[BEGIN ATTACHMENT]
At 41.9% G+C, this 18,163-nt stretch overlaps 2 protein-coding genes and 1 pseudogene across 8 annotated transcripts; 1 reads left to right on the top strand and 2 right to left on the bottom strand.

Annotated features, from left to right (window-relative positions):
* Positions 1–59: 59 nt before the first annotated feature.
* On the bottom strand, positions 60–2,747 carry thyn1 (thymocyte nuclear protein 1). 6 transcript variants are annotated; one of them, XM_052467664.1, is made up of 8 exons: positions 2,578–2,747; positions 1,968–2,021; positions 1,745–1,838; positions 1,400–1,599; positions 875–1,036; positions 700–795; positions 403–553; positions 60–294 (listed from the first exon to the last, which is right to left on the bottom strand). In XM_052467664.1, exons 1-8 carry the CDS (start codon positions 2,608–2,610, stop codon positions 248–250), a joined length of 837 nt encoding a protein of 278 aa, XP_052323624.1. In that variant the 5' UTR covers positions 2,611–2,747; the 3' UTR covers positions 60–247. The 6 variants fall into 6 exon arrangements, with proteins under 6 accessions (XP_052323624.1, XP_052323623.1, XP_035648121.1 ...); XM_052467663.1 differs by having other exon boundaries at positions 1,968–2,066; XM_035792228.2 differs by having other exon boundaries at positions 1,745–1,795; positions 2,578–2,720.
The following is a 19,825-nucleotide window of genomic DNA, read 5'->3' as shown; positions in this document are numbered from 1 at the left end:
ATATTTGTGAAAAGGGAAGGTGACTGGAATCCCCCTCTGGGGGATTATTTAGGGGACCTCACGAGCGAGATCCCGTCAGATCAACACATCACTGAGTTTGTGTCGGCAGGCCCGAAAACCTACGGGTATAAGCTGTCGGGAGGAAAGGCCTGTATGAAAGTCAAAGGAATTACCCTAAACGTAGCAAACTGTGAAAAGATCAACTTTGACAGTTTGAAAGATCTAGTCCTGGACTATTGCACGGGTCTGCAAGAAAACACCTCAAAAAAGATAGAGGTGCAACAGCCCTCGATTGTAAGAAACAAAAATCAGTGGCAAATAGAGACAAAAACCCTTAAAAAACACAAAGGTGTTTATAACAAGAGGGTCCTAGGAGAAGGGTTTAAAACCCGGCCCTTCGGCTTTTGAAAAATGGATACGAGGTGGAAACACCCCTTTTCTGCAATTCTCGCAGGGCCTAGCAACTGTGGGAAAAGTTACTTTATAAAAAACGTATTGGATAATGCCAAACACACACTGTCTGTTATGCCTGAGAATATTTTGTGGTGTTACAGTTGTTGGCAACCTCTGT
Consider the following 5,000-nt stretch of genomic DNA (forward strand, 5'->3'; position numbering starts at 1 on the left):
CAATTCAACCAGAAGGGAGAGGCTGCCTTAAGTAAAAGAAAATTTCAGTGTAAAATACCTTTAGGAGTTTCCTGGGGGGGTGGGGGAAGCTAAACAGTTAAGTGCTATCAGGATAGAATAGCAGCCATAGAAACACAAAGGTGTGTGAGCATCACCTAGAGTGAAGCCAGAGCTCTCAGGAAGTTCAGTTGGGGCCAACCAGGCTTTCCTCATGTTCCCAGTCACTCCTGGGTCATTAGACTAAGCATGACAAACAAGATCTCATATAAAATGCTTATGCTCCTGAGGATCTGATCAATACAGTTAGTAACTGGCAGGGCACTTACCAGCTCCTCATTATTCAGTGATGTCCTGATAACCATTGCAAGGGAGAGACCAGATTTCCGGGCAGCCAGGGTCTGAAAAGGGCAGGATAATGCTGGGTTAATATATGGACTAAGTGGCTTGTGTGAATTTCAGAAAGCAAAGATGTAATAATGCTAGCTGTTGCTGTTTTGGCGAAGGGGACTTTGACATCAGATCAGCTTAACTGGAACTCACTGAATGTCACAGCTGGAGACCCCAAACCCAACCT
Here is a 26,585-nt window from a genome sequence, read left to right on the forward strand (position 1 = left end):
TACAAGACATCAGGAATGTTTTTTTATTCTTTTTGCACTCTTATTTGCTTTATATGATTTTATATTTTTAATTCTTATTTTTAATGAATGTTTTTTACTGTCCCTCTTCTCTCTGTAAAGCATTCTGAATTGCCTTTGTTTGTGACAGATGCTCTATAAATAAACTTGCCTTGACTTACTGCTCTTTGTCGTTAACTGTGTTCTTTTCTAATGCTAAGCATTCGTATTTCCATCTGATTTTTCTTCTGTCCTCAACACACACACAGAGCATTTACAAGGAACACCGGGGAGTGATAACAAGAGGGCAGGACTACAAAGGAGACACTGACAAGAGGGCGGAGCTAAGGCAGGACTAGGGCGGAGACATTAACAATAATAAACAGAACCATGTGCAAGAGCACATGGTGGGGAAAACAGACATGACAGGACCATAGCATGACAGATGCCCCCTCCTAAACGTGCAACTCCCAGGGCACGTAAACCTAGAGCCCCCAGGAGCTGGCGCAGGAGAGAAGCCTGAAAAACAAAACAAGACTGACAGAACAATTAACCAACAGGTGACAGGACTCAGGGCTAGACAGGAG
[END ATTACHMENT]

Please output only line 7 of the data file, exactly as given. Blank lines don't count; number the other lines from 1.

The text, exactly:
Consider the following 5,000-nt stretch of genomic DNA (forward strand, 5'->3'; position numbering starts at 1 on the left):